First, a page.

1 5 4 D O C U M E N T 1 5 8 N O V E M B E R 1 9 2 3
158. To Emil and Elisabeth Warburg[1]
[Leyden,] 20 November 1923
Dear Colleague and dear Mrs. Warburg,
Your friendly letters pleased me very
even though I already knew, with-
out it being said, that we understand and appreciate one another very well. I am no
longer thinking of looking for a position elsewhere, but shall rather come back
when, as far as it is humanly possible to tell, the worst of it is over. Privation pro-
duces unrest; it’s just a pity that I as “chief Jew” excite too much unwelcome inter-
est among the far-too-many. In the meantime, during this banishment it is very nice
living in my friend’s home among his vivacious
and there isn’t any lack
of physics, either. I am brooding a lot, but perhaps only on stones instead of eggs,
as usual. I am very glad that you were able to solve your problem regarding the pass
through of current in the ozone tube so
The business with the
Earth’s magnetism yielded a negative result long ago. I performed the experiments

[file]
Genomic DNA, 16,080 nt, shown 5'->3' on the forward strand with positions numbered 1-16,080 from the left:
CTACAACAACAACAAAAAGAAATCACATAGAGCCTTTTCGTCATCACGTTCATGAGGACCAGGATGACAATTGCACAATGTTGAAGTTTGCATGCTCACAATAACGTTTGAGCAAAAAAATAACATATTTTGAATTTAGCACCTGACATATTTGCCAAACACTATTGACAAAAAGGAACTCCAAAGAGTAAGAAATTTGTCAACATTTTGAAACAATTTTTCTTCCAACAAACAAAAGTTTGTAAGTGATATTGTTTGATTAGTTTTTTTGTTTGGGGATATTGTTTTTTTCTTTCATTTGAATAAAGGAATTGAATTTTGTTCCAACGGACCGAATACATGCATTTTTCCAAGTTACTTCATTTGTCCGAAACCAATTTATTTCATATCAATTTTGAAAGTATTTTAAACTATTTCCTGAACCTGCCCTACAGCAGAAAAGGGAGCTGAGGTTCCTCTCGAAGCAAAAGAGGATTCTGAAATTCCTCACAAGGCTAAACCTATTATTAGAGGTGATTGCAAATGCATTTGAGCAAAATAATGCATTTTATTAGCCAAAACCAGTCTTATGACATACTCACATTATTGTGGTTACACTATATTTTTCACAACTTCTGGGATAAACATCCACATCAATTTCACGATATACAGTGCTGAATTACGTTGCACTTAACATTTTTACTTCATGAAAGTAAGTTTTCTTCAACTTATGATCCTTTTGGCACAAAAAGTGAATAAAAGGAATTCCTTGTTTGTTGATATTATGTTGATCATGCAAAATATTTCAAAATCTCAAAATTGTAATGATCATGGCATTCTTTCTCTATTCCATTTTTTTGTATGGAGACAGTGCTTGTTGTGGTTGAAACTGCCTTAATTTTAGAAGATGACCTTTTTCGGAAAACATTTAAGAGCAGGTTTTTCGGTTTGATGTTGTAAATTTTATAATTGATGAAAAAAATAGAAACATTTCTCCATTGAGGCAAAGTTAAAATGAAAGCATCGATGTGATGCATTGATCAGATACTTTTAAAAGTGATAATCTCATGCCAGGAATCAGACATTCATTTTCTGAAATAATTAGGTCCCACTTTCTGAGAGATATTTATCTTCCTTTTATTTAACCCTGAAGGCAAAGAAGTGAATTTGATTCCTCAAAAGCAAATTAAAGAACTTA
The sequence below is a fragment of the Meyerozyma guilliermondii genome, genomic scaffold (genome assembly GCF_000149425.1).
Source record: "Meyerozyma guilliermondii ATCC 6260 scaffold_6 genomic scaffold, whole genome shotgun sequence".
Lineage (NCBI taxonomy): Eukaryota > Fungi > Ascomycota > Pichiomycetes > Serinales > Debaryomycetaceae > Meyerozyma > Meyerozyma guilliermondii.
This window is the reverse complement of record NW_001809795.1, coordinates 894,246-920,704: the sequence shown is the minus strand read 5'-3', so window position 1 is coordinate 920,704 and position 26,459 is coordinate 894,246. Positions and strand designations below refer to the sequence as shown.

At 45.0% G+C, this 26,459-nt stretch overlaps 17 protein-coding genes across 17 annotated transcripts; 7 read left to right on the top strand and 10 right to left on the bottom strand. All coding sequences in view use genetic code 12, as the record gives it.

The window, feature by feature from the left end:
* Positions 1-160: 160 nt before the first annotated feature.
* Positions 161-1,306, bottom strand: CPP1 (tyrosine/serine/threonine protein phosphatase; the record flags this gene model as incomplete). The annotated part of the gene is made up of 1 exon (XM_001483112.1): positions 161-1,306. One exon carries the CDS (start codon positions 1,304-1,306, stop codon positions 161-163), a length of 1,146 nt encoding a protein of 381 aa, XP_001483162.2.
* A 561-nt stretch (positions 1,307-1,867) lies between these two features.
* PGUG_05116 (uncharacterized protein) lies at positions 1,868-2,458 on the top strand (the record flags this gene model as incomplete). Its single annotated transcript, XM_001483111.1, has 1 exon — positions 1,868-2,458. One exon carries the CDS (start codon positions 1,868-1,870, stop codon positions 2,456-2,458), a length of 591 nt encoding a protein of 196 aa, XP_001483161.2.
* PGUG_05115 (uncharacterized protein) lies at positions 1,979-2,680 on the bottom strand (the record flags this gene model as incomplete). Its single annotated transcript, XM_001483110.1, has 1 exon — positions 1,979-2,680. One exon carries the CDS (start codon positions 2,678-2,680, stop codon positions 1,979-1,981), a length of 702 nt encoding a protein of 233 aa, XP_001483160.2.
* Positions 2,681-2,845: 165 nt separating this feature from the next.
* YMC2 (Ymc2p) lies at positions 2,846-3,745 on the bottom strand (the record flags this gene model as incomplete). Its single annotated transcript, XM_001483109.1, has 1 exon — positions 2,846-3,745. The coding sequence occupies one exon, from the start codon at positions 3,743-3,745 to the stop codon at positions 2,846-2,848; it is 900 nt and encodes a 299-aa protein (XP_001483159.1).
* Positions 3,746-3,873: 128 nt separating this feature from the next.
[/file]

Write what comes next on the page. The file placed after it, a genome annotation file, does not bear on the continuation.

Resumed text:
with a young physicist (Dr.
at the K[aiser] W[ilhelm] Institute for the
Chemistry of Synthetic Fibers (Prof.
Consequently, the theory doesn’t
stand.— How come Nernst is coming here to Leyden just now, of all times, at the
It’s an incentive for me to go on a short excursion.
I don’t believe that scientific employment, in itself, can have an unfavorable in-
fluence on character, but rather only the related little jealousies among persons. But
whoever tends toward envy will find occasion for it in any
We do have
splendid characters in our field; just among the most important, Lorentz, Bohr, and
are magnificent persons, and Planck and
are also really above the
average, as concerns their character. On the other hand, the nastiest of them are
more or less crazy, hence not to be taken so seriously.
So, I hope to be seeing both of you again well and in good spirits in the not too
distant future.
For the interim, warmest regards to both of you, yours,
A. Einstein.
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